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  1. Scientific Essentialism.Lenny Clapp - 2002 - Philosophical Review 111 (4):589-594.
    Scientific Essentialism defends the view that the fundamental laws of nature depend on the essential properties of the things on which they are said to operate, and are therefore not independent of them. These laws are not imposed upon the world by God, the forces of nature, or anything else, but rather are immanent in the world. Ellis argues that ours is a dynamic world consisting of more or less transient objects that are constantly interacting with each other, and whose (...)
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  • Natural Kinds and Biological Taxa.John Dupre - 1981 - The Philosophical Review 90 (1):66-90.
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  • Psychiatric Disorders Are Not Natural Kinds.Peter Zachar - 2000 - Philosophy, Psychiatry, and Psychology 7 (3):167-182.
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  • Repertoires: A Post-Kuhnian Perspective on Scientific Change and Collaborative Research.Rachel A. Ankeny & Sabina Leonelli - 2016 - Studies in History and Philosophy of Science Part A 60:18-28.
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  • Are Psychiatric Kinds Real?Helen Beebee & Nigel Sabbarton-Leary - 2010 - European Journal of Analytic Philosophy 6 (1):11-27.
    The paper considers whether psychiatric kinds can be natural kinds and concludes that they can. This depends, however, on a particular conception of ‘natural kind’. We briefly describe and reject two standard accounts – what we call the ‘stipulative account’ (according to which apparently a priori criteria, such as the possession of intrinsic essences, are laid down for natural kindhood) and the ‘Kripkean account’ (according to which the natural kinds are just those kinds that obey Kripkean semantics). We then rehearse (...)
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  • Stabilizing Constructs Through Collaboration Across Different Research Fields as a Way to Foster the Integrative Approach of the Research Domain Criteria (RDoC) Project.Jacqueline A. Sullivan - 2016 - Frontiers in Human Neuroscience (00):00.
    In this article, I explain why stabilizing constructs is important to the success of the Research Domain Criteria Project and identify one measure for facilitating such stability.
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  • An Ideal Disorder? Autism as a Psychiatric Kind.Daniel A. Weiskopf - 2017 - Philosophical Explorations 20 (2):175-190.
    In recent decades, attempts to explain autism have been frustrated by the heterogeneous nature of its behavioral symptoms and the underlying genetic, neural, and cognitive mechanisms that produce them. This has led some to propose eliminating the category altogether. The eliminativist inference relies on a conception of psychiatric categories as kinds defined by their underlying mechanistic structure. I review the evidence for eliminativism and propose an alternative model of the family of autisms. On this account, autism is a network category (...)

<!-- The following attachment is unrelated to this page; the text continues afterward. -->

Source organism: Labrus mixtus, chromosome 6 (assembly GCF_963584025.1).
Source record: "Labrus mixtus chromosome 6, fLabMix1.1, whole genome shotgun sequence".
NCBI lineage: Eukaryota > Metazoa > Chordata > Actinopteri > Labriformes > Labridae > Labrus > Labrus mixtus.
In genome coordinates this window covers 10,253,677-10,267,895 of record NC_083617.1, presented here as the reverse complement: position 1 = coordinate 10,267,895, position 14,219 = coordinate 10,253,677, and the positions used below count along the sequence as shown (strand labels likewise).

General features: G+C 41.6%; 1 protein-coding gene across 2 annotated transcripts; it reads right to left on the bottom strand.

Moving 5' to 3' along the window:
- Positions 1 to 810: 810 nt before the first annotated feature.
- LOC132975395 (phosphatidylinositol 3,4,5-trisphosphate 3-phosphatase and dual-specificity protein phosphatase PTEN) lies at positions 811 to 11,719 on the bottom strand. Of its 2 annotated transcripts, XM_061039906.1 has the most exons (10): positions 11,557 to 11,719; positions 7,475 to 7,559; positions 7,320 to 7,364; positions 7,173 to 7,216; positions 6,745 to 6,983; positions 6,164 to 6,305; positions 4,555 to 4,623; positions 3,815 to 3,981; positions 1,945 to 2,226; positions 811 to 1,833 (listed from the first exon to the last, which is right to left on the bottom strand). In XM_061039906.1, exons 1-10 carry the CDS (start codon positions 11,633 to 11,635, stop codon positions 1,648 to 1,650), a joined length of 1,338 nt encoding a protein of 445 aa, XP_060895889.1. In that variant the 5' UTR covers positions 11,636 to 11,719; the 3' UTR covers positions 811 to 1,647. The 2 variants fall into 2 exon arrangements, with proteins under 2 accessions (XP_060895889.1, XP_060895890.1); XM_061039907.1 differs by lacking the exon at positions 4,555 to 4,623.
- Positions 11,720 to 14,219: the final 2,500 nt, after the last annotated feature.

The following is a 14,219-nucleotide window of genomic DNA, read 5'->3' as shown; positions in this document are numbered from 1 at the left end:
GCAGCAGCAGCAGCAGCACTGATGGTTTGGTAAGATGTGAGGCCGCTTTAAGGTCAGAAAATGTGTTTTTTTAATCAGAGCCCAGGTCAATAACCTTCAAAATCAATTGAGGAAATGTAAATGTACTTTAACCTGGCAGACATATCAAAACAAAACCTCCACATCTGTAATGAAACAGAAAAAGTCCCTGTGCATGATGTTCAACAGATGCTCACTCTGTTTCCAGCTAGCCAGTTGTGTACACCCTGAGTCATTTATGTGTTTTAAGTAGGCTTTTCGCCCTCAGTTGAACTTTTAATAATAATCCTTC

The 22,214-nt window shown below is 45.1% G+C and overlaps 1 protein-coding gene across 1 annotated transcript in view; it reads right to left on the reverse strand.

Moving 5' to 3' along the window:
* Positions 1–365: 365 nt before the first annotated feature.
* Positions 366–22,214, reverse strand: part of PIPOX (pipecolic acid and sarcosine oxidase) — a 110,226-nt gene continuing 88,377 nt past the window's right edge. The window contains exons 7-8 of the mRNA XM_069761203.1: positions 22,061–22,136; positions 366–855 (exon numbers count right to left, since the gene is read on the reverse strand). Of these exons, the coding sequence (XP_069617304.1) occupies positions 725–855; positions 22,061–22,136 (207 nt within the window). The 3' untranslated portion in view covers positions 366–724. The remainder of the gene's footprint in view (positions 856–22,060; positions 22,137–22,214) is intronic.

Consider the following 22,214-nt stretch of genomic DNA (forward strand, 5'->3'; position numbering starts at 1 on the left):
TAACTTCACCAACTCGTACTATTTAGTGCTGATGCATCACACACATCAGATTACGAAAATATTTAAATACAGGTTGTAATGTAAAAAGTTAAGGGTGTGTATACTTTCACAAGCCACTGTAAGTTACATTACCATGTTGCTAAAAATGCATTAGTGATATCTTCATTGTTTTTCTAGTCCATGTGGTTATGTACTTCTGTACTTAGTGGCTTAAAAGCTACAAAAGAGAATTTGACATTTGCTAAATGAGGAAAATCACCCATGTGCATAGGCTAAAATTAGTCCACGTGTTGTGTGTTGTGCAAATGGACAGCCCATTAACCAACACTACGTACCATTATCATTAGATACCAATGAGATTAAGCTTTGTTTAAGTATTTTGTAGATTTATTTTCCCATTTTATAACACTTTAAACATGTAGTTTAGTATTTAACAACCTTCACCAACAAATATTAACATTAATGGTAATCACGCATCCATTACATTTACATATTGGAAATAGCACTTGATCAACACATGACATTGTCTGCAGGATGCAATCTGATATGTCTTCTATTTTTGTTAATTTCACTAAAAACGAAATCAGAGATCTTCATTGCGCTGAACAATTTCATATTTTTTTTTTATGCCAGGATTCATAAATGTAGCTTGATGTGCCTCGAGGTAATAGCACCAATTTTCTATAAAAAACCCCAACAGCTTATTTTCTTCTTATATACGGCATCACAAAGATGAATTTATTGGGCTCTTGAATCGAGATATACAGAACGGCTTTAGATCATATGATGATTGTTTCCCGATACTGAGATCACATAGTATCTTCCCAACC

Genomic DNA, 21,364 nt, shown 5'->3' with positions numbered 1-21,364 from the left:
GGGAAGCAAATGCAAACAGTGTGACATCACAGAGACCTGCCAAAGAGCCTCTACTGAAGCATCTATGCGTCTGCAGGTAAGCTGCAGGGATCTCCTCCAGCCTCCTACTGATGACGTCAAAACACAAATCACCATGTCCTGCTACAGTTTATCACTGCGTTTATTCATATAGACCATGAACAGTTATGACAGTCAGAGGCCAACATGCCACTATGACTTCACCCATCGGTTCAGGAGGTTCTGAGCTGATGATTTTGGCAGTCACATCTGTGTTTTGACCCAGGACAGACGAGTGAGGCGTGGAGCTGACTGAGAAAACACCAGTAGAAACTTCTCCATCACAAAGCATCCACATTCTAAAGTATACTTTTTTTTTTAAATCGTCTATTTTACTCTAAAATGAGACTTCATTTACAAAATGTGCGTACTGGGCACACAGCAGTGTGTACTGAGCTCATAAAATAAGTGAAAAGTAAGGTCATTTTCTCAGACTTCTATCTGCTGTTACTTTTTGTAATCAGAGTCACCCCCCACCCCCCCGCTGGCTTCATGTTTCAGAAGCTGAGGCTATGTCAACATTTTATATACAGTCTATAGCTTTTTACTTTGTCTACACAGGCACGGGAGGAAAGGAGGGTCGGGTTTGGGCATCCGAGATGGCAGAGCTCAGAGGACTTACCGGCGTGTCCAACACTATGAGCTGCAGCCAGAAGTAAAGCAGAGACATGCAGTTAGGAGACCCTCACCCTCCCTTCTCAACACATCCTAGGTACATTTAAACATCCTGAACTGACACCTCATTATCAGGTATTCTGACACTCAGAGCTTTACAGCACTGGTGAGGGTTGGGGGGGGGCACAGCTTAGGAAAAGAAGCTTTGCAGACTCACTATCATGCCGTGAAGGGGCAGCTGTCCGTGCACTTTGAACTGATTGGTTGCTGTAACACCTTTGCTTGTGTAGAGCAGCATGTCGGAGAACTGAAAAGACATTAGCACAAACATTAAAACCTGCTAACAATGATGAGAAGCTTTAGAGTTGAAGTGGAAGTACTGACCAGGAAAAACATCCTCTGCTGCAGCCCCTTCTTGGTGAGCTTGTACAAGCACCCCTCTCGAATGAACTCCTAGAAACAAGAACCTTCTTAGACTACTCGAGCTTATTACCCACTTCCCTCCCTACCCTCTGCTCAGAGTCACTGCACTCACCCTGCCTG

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  • Coordinated Pluralism as a Means to Facilitate Integrative Taxonomies of Cognition.Jacqueline Anne Sullivan - 2017 - Philosophical Explorations 20 (2):129-145.
    The past decade has witnessed a growing awareness of conceptual and methodological hurdles within psychology and neuroscience that must be addressed for taxonomic and explanatory progress in understanding psychological functions to be possible. In this paper, I evaluate several recent knowledge-building initiatives aimed at overcoming these obstacles. I argue that while each initiative offers important insights about how to facilitate taxonomic and explanatory progress in psychology and neuroscience, only a “coordinated pluralism” that incorporates positive aspects of each initiative will have (...)
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  • The Social Construction of What?Ian Hacking - 1999 - Harvard University Press.
    Especially troublesome in this dispute is the status of the natural sciences, and this is where Hacking finds some of his most telling cases, from the conflict ...
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  • Repertoires: How to Transform a Project Into a Research Community.S. Leonelli & R. Ankeny - 2015 - BioScience 65 (7):701-708.
    How effectively communities of scientists come together and co-operate is crucial both to the quality of research outputs and to the extent to which such outputs integrate insights, data and methods from a variety of fields, laboratories and locations around the globe. This essay focuses on the ensemble of material and social conditions that makes it possible for a short-term collaboration, set up to accomplish a specific task, to give rise to relatively stable communities of researchers. We refer to these (...)
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  • The Big Book of Concepts.Gregory L. Murphy - 2004 - MIT Press.
    A comprehensive introduction to current research on the psychology of concept formation and use.
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  • Psychiatry in the Scientific Image.Dominic Murphy - 2005 - MIT Press.
    In _ Psychiatry in the Scientific Image, _Dominic Murphy looks at psychiatry from the viewpoint of analytic philosophy of science, considering three issues: how we should conceive of, classify, and explain mental illness. If someone is said to have a mental illness, what about it is mental? What makes it an illness? How might we explain and classify it? A system of psychiatric classification settles these questions by distinguishing the mental illnesses and showing how they stand in relation to one (...)